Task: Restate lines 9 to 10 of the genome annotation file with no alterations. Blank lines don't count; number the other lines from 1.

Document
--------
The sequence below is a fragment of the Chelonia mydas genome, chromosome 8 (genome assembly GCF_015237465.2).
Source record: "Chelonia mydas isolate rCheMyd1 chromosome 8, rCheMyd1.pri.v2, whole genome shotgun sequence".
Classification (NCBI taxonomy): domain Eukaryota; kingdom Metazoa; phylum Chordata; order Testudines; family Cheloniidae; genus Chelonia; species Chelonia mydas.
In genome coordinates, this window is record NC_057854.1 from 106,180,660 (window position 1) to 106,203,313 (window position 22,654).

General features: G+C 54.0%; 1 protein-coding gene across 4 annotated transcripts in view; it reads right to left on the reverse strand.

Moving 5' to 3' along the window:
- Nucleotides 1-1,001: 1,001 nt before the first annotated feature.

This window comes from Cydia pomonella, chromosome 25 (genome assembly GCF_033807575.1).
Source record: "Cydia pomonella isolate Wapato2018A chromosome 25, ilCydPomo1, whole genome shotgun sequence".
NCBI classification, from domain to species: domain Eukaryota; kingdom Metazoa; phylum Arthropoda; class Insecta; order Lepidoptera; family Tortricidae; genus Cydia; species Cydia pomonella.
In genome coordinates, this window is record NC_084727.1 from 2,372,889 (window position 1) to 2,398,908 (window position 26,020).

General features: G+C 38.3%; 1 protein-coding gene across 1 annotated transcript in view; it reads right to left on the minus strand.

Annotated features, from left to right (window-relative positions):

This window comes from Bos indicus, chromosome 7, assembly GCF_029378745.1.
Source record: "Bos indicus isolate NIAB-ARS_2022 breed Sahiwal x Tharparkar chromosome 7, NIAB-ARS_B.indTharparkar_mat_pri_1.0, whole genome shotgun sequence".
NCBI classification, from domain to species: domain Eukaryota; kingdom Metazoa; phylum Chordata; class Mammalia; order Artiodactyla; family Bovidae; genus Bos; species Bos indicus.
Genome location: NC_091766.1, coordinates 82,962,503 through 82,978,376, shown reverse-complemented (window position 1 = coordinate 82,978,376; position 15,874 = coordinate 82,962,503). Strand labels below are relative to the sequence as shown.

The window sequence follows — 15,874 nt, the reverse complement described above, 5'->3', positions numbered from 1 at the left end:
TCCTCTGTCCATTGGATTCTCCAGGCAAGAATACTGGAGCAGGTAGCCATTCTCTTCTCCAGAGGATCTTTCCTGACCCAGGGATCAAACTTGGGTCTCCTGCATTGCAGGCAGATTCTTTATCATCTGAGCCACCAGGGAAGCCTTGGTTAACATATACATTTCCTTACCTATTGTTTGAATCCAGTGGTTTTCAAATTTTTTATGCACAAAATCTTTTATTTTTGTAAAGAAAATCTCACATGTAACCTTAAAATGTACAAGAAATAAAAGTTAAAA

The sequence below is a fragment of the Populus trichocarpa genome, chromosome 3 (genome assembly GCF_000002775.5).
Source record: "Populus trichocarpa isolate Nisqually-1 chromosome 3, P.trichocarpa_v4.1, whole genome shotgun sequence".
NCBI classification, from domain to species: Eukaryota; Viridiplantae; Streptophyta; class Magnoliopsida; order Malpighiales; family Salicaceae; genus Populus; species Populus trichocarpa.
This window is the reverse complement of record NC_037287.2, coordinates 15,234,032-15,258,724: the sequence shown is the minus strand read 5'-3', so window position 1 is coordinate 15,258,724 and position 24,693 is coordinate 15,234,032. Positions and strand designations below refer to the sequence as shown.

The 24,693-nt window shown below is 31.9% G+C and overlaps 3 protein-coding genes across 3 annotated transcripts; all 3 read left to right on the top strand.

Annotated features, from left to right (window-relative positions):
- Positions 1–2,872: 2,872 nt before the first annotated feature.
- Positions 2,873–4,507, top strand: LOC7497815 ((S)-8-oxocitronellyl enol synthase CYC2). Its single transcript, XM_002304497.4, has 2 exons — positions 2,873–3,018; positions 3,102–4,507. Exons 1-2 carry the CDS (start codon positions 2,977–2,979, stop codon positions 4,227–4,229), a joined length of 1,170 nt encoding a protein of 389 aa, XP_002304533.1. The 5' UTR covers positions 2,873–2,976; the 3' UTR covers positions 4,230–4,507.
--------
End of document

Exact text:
Source record: "Cydia pomonella isolate Wapato2018A chromosome 25, ilCydPomo1, whole genome shotgun sequence".
NCBI classification, from domain to species: domain Eukaryota; kingdom Metazoa; phylum Arthropoda; class Insecta; order Lepidoptera; family Tortricidae; genus Cydia; species Cydia pomonella.